Both these disadvantageous effects—namely the variations in the signal rise time depending on the location where the charge carriers were generated, and the signal charge losses—have an adverse effect on the energy resolution of the drift detector. In the case of conventional drift detectors, there have been attempts to eliminate the absorption of ionising radiation and thus to eliminate the act of generating charge carriers in the field-free regions by covering the edge region by means of a collimator. However, the incorporation of a collimator with a technically-caused adjustment tolerance results in a considerable loss of sensitive detector surface. The relationship of geometric detector surface to effectively useable detector surface is adversely affected.

Furthermore, multichannel drift detectors are known in which a multitude of detector structures are arranged side by side as detector cells, according to FIG. 6 for example in a honeycomb-shape. While for all detector cells a common counterelectrode has been provided, each individual detector cell comprises its own signal electrode. This makes possible simultaneous energy-selective detection of individual radiation quanta. In the case of multichannel drift detectors, the above-mentioned problems occur not only at the detector edge but also along the cell boundaries. At the cell boundaries, from which in each instance potential gradients commence leading to the signal electrodes in the centre of the adjacent cells, near the surface almost field-free regions arise in which the charge collection time is increased. Furthermore, signal charges can drift off to neighbouring detector cells, thus falsifying the measurement signal.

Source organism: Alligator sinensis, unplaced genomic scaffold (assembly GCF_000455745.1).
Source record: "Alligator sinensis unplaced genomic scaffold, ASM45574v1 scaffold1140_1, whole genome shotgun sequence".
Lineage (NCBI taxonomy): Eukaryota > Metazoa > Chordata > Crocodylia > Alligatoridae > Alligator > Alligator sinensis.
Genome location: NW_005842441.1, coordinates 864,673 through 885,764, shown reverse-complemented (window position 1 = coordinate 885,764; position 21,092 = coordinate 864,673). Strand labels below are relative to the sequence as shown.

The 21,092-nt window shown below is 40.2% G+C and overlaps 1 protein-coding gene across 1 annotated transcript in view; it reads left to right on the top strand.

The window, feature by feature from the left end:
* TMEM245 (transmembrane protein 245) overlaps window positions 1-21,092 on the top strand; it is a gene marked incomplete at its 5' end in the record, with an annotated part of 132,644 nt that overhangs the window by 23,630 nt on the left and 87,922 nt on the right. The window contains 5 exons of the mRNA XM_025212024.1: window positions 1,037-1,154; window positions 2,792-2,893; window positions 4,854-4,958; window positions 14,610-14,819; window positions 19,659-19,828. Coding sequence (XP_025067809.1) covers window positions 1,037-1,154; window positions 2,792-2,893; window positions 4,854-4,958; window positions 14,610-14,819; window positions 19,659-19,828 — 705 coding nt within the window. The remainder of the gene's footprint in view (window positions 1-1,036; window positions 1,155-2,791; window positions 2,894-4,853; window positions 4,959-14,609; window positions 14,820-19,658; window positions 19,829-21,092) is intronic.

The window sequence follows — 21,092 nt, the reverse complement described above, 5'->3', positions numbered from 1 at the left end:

Apart from occurring in the edge regions of a detector or on the cell boundaries of multichannel detectors, the above-mentioned disadvantage of a loss of signal charge carriers can also occur if in the upper main surface 11′ within the drift electrodes 20′ additional detector components are integrated which result in a region of locally reduced charge-carrier collection efficiency. Such regions can for example arise as a result of the integration of elements of the amplifier electronics.

It is the object of the invention to provide an improved semiconductor detector with which the disadvantages of conventional detectors can be overcome, with the improved semiconductor detector featuring increased effectiveness, reproducibility and accuracy of radiation detection. In particular, the detector is to maintain the advantages of using an unstructured radiation entry window (large-area counterelectrode) while avoiding the disadvantages of the field-free regions described above. It is a particular object of the invention to provide an improved semiconductor detector which features improved use of the area of the radiation entry window and thus improved detection effectiveness. The detector is in particular to be suitable for energy resolved measurements with a narrow spectral response function with little low-energy background.